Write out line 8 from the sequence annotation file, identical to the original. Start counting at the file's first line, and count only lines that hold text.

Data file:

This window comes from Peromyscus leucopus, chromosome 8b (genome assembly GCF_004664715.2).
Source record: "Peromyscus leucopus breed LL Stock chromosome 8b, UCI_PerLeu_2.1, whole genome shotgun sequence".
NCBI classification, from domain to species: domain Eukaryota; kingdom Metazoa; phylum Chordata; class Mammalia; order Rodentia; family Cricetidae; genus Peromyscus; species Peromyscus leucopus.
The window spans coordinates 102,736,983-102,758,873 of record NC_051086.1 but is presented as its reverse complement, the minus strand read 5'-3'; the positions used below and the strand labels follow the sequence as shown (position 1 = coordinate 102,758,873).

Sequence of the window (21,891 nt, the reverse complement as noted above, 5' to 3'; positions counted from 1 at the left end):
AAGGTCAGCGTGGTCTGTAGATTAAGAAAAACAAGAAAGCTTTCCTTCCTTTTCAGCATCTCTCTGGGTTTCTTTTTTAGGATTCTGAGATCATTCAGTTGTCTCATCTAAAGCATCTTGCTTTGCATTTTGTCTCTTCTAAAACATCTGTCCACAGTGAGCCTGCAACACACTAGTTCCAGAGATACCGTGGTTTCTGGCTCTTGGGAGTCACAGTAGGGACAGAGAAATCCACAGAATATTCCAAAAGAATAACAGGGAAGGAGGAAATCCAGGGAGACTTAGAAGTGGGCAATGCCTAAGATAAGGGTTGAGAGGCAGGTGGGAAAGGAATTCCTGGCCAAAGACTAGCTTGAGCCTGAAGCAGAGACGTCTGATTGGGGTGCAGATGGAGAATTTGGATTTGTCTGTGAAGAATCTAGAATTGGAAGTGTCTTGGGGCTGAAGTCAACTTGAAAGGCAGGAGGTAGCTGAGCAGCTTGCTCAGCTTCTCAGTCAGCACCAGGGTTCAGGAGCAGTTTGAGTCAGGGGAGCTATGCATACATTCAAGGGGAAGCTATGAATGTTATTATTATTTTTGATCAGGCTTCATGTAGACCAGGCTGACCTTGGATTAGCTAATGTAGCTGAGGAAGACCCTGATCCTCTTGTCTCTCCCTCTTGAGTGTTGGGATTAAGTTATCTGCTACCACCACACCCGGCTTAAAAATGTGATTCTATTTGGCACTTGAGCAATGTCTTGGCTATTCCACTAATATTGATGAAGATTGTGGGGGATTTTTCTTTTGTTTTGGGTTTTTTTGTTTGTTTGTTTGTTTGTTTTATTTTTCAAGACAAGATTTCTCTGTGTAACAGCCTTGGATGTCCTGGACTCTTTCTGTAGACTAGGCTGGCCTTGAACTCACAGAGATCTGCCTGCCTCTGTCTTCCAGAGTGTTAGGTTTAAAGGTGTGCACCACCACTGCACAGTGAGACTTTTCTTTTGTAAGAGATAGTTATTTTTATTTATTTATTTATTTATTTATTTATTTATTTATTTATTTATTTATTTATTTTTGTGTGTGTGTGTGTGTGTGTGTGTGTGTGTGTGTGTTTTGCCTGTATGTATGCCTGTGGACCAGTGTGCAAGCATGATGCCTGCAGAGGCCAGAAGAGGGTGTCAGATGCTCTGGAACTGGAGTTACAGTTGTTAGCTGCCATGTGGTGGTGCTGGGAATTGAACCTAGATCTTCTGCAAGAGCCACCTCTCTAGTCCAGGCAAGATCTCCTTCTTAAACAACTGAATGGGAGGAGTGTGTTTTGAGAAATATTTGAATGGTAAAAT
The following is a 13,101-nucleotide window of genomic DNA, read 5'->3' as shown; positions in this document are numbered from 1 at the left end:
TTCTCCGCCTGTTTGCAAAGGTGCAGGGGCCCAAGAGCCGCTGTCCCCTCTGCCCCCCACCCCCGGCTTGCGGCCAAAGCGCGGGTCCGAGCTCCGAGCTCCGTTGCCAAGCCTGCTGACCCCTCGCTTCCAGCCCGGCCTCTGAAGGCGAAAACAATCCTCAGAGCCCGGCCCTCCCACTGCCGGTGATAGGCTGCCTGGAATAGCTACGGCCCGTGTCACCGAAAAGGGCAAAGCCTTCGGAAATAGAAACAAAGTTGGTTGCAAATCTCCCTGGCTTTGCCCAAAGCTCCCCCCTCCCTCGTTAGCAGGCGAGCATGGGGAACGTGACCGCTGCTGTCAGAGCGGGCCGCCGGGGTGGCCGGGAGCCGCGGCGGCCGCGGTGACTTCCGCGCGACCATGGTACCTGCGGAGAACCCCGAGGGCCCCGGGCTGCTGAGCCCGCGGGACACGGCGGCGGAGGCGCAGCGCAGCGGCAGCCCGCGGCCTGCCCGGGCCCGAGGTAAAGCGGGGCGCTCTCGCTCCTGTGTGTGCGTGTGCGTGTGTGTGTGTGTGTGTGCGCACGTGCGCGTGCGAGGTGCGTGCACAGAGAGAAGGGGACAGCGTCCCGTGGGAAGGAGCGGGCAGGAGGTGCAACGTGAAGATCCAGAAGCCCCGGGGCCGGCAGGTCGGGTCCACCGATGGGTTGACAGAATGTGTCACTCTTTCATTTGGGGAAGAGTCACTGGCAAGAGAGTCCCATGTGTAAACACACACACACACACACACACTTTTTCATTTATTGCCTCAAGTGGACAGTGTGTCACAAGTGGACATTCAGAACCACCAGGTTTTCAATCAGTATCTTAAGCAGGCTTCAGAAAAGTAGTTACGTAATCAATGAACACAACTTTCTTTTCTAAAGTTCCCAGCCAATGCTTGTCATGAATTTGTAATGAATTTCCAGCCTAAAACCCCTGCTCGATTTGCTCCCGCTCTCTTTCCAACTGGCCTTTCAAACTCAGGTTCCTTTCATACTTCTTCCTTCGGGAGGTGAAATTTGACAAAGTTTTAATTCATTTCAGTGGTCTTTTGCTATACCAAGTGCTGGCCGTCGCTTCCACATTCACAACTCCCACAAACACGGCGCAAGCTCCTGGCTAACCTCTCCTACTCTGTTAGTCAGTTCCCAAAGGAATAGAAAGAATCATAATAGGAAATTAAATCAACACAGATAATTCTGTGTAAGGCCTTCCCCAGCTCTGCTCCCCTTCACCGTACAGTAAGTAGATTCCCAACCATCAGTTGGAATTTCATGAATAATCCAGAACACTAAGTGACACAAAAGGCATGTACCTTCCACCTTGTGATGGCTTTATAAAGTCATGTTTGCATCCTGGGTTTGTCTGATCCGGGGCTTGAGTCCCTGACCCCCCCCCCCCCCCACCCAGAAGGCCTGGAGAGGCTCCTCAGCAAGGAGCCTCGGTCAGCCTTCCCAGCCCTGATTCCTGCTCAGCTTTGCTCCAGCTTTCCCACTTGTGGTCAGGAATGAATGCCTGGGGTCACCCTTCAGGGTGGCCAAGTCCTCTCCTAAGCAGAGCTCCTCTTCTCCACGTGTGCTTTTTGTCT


TTCTCCGCCTGTTTGCAAAGGTGCAGGGGCCCAAGAGCCGCTGTCCCCTCTGCCCCCCACCCCCGGCTTGCGGCCAAAGCGCGGGTCCGAGCTCCGAGCTCCGTTGCCAAGCCTGCTGACCCCTCGCTTCCAGCCCGGCCTCTGAAGGCGAAAACAATCCTCAGAGCCCGGCCCTCCCACTGCCGGTGATAGGCTGCCTGGAATAGCTACGGCCCGTGTCACCGAAAAGGGCAAAGCCTTCGGAAATAGAAACAAAGTTGGTTGCAAATCTCCCTGGCTTTGCCCAAAGCTCCCCCCTCCCTCGTTAGCAGGCGAGCATGGGGAACGTGACCGCTGCTGTCAGAGCGGGCCGCCGGGGTGGCCGGGAGCCGCGGCGGCCGCGGTGACTTCCGCGCGACCATGGTACCTGCGGAGAACCCCGAGGGCCCCGGGCTGCTGAGCCCGCGGGACACGGCGGCGGAGGCGCAGCGCAGCGGCAGCCCGCGGCCTGCCCGGGCCCGAGGTAAAGCGGGGCGCTCTCGCTCCTGTGTGTGCGTGTGCGTGTGTGTGTGTGTGTGTGCGCACGTGCGCGTGCGAGGTGCGTGCACAGAGAGAAGGGGACAGCGTCCCGTGGGAAGGAGCGGGCAGGAGGTGCAACGTGAAGATCCAGAAGCCCCGGGGCCGGCAGGTCGGGTCCACCGATGGGTTGACAGAATGTGTCACTCTTTCATTTGGGGAAGAGTCACTGGCAAGAGAGTCCCATGTGTAAACACACACACACACACACACACTTTTTCATTTATTGCCTCAAGTGGACAGTGTGTCACAAGTGGACATTCAGAACCACCAGGTTTTCAATCAGTATCTTAAGCAGGCTTCAGAAAAGTAGTTACGTAATCAATGAACACAACTTTCTTTTCTAAAGTTCCCAGCCAATGCTTGTCATGAATTTGTAATGAATTTCCAGCCTAAAACCCCTGCTCGATTTGCTCCCGCTCTCTTTCCAACTGGCCTTTCAAACTCAGGTTCCTTTCATACTTCTTCCTTCGGGAGGTGAAATTTGACAAAGTTTTAATTCATTTCAGTGGTCTTTTGCTATACCAAGTGCTGGCCGTCGCTTCCACATTCACAACTCCCACAAACACGGCGCAAGCTCCTGGCTAACCTCTCCTACTCTGTTAGTCAGTTCCCAAAGGAATAGAAAGAATCATAATAGGAAATTAAATCAACACAGATAATTCTGTGTAAGGCCTTCCCCAGCTCTGCTCCCCTTCACCGTACAGTAAGTAGATTCCCAACCATCAGTTGGAATTTCATGAATAATCCAGAACACTAAGTGACACAAAAGGCATGTACCTTCCACCTTGTGATGGCTTTATAAAGTCATGTTTGCATCCTGGGTTTGTCTGATCCGGGGCTTGAGTCCCTGACCCCCCCCCCCCCCCACCCAGAAGGCCTGGAGAGGCTCCTCAGCAAGGAGCCTCGGTCAGCCTTCCCAGCCCTGATTCCTGCTCAGCTTTGCTCCAGCTTTCCCACTTGTGGTCAGGAATGAATGCCTGGGGTCACCCTTCAGGGTGGCCAAGTCCTCTCCTAAGCAGAGCTCCTCTTCTCCACGTGTGCTTTTTGTCT